Homeowners can have the utility lines on their property marked for reference – what a great idea! Knowing where the water and sewer lines outside the home are located will enable homeowners to monitor ground conditions for potential leaks or breaks via soft spots, pooling water or foul odors.

Calling 811 is simple from anywhere in the country. The number routes the call to a local call center that works with your local utility companies. Simply tell the agent your address and describe the intended project. Within a few days a locator will mark the approximate position of the pipes, lines and cables at your residence so digging can be done safely or noted for future reference. The locators will use color-coded flags as markers for the appropriate utility line:

  • Red – Electric
  • Orange – Communications and Telephone
  • Blue – Water
  • Green – Sewer and Drainage
  • Yellow – Gas
  • Purple – Reclaimed Water
  • White – Project Site

To contact your local 811 center, visit http://www.call811.com.

Average Cost of a Service Line Repair or Replacement

iStock_000000798259Large - BackhoeAs a property owner, you are responsible for maintenance of the water and sewer lines that run from the exterior of your home to the public utility connection. Should a line for which you are responsible break, spring a leak or clog, the repair can cost an average of $2,600 or more. If a sewer line breaks under the street before the tap (which is still the homeowner’s responsibility), the repair could be $10,000 or more. That’s an out-of-pocket expense that is both unanticipated and can wreak havoc on a family budget.  Usually repairs to the service lines on your property are not covered by a homeowner’s policy and the city in which you live is only responsible for public service lines.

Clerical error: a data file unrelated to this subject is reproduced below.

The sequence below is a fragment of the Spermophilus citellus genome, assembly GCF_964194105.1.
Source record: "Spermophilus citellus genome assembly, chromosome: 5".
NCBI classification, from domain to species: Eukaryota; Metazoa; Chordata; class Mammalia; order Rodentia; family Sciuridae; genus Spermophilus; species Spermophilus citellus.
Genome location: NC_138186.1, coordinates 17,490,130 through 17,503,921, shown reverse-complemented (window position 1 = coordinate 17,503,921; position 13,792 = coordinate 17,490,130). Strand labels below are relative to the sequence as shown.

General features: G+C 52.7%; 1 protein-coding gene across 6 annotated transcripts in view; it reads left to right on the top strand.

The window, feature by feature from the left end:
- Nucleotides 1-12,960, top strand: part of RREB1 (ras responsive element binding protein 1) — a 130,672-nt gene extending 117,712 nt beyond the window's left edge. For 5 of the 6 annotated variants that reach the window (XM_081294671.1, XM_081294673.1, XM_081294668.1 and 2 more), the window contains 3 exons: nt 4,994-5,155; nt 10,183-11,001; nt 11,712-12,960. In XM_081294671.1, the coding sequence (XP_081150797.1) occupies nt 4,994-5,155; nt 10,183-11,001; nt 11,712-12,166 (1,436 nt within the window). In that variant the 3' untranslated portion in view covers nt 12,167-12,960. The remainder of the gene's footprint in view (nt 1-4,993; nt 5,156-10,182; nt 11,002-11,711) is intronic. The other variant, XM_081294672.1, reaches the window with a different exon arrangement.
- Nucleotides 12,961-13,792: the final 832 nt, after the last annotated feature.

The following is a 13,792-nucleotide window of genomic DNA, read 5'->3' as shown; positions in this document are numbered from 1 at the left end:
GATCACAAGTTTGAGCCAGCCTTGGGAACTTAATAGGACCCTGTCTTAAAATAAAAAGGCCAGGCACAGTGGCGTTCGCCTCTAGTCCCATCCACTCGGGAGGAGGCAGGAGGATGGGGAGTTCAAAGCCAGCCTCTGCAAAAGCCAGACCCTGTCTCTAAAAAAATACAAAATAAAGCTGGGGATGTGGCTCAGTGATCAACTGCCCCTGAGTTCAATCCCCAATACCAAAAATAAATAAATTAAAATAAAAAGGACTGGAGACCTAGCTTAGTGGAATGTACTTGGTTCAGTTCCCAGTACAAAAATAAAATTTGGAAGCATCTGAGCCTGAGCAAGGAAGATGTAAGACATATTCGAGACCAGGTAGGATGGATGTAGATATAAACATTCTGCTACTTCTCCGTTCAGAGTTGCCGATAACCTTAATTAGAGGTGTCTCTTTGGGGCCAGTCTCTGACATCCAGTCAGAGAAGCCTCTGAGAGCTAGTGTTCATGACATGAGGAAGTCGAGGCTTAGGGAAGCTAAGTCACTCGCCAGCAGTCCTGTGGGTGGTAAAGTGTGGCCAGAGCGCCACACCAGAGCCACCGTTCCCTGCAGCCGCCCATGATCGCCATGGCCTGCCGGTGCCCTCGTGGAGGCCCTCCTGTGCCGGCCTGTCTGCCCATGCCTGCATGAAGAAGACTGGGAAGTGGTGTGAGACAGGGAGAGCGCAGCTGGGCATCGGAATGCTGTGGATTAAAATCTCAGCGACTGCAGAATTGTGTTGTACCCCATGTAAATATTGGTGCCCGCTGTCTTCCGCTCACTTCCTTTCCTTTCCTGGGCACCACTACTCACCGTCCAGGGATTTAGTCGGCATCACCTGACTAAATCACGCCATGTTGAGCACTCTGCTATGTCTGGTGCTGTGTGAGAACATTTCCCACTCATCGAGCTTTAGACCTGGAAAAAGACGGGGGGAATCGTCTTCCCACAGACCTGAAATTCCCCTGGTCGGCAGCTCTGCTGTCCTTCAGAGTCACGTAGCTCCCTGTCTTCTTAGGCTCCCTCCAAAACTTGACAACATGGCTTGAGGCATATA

As a homeowner, you are responsible for the portion of line beneath your property that runs from the main connection to your home and like most repairs – if this line breaks it can be a very expensive repair. But just how expensive?

While actual costs may vary, HomeAdvisor.com shows that the national repair average of a sewer line repair is approximately $2,600 and approximately $1,030 for a water main. Keep in mind these are national averages for repairs and a variety of factors contribute to these costs such as the length of the line, depth and location of the problem.

Let’s take a look at what kind of factors contribute to a line replacement.

  • Problem Identified – Maybe you smelled raw sewage or noticed extreme damp spots in your lawn. The bottom line – you know there’s a problem and now you need a plumber.
  • Locating a Plumber – If you’ve never had the need for a plumber before and aren’t currently enrolled with a repair service, the process begins with combing through local plumbers to find an affordable and trustworthy plumber in the area. Your research might include whether they are licensed to do business in your area, whether they are knowledgeable to obtain permits to dig and verifying their accreditation status with the Better Business Bureau.”
  • Evaluation – Once you locate a plumber (or two), you’ll need to assess the situation. The plumber will come out and inspect the line and determine the problem. They’ll likely give you a quote and you may want to get a second opinion depending on the cost.